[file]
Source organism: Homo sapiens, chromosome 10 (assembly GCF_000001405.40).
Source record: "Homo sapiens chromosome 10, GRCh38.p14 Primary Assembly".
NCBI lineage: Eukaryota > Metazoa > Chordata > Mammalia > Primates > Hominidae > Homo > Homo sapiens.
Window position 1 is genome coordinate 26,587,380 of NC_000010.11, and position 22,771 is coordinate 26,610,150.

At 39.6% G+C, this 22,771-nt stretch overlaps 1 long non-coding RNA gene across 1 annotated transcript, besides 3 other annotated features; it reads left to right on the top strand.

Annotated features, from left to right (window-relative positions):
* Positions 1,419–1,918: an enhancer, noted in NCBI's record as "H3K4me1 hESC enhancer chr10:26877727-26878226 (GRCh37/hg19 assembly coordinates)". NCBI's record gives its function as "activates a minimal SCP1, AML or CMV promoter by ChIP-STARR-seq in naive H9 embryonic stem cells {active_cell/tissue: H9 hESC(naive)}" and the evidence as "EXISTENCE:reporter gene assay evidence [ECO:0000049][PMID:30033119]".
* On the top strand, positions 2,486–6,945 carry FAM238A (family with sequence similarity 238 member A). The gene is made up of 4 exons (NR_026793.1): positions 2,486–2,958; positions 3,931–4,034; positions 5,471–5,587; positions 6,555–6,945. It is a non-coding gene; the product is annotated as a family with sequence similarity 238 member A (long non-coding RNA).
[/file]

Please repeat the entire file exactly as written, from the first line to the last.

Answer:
Source organism: Homo sapiens, chromosome 10 (assembly GCF_000001405.40).
Source record: "Homo sapiens chromosome 10, GRCh38.p14 Primary Assembly".
NCBI lineage: Eukaryota > Metazoa > Chordata > Mammalia > Primates > Hominidae > Homo > Homo sapiens.
Window position 1 is genome coordinate 26,587,380 of NC_000010.11, and position 22,771 is coordinate 26,610,150.

At 39.6% G+C, this 22,771-nt stretch overlaps 1 long non-coding RNA gene across 1 annotated transcript, besides 3 other annotated features; it reads left to right on the top strand.

Annotated features, from left to right (window-relative positions):
* Positions 1,419–1,918: an enhancer, noted in NCBI's record as "H3K4me1 hESC enhancer chr10:26877727-26878226 (GRCh37/hg19 assembly coordinates)". NCBI's record gives its function as "activates a minimal SCP1, AML or CMV promoter by ChIP-STARR-seq in naive H9 embryonic stem cells {active_cell/tissue: H9 hESC(naive)}" and the evidence as "EXISTENCE:reporter gene assay evidence [ECO:0000049][PMID:30033119]".
* On the top strand, positions 2,486–6,945 carry FAM238A (family with sequence similarity 238 member A). The gene is made up of 4 exons (NR_026793.1): positions 2,486–2,958; positions 3,931–4,034; positions 5,471–5,587; positions 6,555–6,945. It is a non-coding gene; the product is annotated as a family with sequence similarity 238 member A (long non-coding RNA).